The 8-bit trend continues to show no signs of abating. To wit, the epic design below which yokes 78 figures – both heroes and villains alike – from the Marvel and DC universes into a massive, pixelated amalgamation. How many can you identify?
Embedded below is a trailer for an interesting new documentary, T-Shirt Stories, that traces the history of the t-shirt phenomenon, exploring its rise from humble garmentstuff to the must-have, status symbol it is today. Ah, obsession: you are such a fickle muse.
The trailer also promises to dig deeper into the overlap with film, music, sports and art; included are interviews with the likes of Dov Carney, Daniel Johnson, Richard Hell, and many, many more.
Update: we’ve just learned that the DVD is available for purchase via Colette, a French retailer with cool-hunting bona fides.
Earlier in the month, we profiled The Public Isolation Project, a thought provoking art occupation that explores the contours of touch, seclusion, peer bonding, and social media. Today marks the end of its 30-day run and to mark the occasion, we spoke with the principals behind said project, Cristin Norine, an L.A.-based performance artist, and Joshua J. Elliott, a professional photog working and residing here in Portland, Oregon. Read the chatter below…
IG211: The first question will be delivered in song form:
CS: “I feel like I have been on an emotional rollercoaster this month. Some days I feel great and some days I just want to cry. More then anything I think I am frustrated with not being able to fully express myself and not being able to have physical contact with friends and family.”
IG211: Tell us about the media response thus far. I know that you’ve bee interview by local and national outlets, but given the global reach of the web, anything beyond that?
CS: “The most far reaching media coverage was a feature on CNN’s main webpage. I got 400 friend requests that day and the website had 28,000 hits.” [Editor’s note: DANG!]
Everyone is a star.
IG211: Do you feel like you’ve been able to effectively communicate your message (whatever that, in fact, is) or has it been pushed aside in favor, of say, the Facebook angle or cute-girl component? Continue reading →
Meet Cristin Norine (pictured below), an L.A.-based performance artist. She’s volunteered to spend the next month “residing” in what amounts to a modern-day glass cube, the bSIDE6 Gallery, here in Portland, Oregon. As the image embedded below reveals, she’ll do so in full and open view of the general public. For the duration of November…
Positioned as an “analog” response to what the artists perceive as an increasingly digital milieu, the Public Isolation Project is a joint collaboration between Ms. Norine and Portland photographer Joshua Elliott, one that poses a series of tough questions — some probing and uneasy, others quotidian and light-hearted — about the intersection of technology, alienation, the public-private schism, and the ethics of modern, interpersonal communications.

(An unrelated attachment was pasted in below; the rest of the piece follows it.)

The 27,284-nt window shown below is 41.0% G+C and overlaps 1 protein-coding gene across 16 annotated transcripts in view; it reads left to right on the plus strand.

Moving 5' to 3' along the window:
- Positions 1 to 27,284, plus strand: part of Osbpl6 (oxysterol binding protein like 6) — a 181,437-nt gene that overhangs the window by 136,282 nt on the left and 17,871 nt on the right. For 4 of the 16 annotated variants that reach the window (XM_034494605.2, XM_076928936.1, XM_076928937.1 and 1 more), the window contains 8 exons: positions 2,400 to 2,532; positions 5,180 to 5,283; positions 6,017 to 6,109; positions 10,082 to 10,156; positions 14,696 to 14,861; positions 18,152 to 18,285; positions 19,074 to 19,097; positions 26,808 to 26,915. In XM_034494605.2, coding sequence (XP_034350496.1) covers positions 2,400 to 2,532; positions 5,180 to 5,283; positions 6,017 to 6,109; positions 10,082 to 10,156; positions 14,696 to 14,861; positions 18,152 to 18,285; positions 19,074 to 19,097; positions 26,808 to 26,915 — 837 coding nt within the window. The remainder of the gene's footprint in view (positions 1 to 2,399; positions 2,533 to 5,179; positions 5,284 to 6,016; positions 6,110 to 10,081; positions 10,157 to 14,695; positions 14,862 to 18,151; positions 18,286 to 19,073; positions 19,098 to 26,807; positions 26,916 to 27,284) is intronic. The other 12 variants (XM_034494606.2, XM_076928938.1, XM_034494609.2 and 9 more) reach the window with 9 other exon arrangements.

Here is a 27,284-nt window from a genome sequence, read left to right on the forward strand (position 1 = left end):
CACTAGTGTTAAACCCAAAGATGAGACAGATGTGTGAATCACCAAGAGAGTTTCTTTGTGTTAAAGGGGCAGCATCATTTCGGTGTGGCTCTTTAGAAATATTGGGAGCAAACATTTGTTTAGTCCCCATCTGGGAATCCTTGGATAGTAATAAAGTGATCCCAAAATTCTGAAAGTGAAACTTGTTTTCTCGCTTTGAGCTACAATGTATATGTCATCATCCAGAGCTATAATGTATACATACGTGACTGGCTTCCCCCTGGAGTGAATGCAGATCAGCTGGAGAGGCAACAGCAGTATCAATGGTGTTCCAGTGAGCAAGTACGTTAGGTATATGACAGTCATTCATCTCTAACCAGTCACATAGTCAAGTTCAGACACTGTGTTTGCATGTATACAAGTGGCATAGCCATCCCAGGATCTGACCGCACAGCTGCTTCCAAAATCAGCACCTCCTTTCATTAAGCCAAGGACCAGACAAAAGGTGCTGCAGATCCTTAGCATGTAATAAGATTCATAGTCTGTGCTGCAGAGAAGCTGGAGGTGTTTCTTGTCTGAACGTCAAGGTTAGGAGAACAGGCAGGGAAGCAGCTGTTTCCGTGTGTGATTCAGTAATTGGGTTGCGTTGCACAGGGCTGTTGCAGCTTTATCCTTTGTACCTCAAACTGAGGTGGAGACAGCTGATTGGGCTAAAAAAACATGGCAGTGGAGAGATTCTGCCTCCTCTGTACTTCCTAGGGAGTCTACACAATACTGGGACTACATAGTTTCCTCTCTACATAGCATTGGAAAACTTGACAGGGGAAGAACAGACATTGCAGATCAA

Naturally, the process will be documented along the way (itself to be turned into even more art, one imagines…), but there will be no streaming video, which is the point. They only way to see Cristin in her new habitat is to a pay a visit in person. As the duo notes on the website for this project:
The gallery as a living quarter is a reflection of the 24/7 accessibility and lack of privacy that the Internet age has brought us. But the physicality and actuality of a human living in constant view brings us back to our more traditional role as audience. And with it we can both empathize and identify with this subject—that something that has been lost to us online, isolated in our homes and cubicles. Cristin’s constantly accessible life holds a prism up to our current situation and gives us perspective to question its values.
In any case, the PIP is a thought-provoking conceit and one that deserves our patronage here at It Goes to 11. To ease Cristin’s transition, we’ve hooked her up with a pair of our classic Bunny Slippers. And, given the voyeuristic, zoo-like quality to the whole affair, we also donated one of our notorious Dicknose tees. Seems apropos…
The first trailer for Zach Snyder’s (300, Watchmen) newest film, Sucker Punch, was launched on the web today, following a successful, buzz-building reveal at Comic Con over the weekend. The story remains something of a mystery, but the early visuals — a heady mash-up of photo realistic anime, video game CGI, and tracking shots rendered in gorgeous slow-mo — are dazzling, to say the least. Snyder’s films have always displayed a certain flair, but the eye-candy here, cribbed from an eclectic assortment of historical epochs and taking the form of mobsters, dragons, Nazis, and hot chicks with automatic rifles (among other conceits), is elevated to a whole new level entirely. Let’s hope the narrative can follow suit, or at least come close.
No doubt, we’ll be tracking this title closely are we inch closer to next year (anticipated street date: March, 25, 2011)…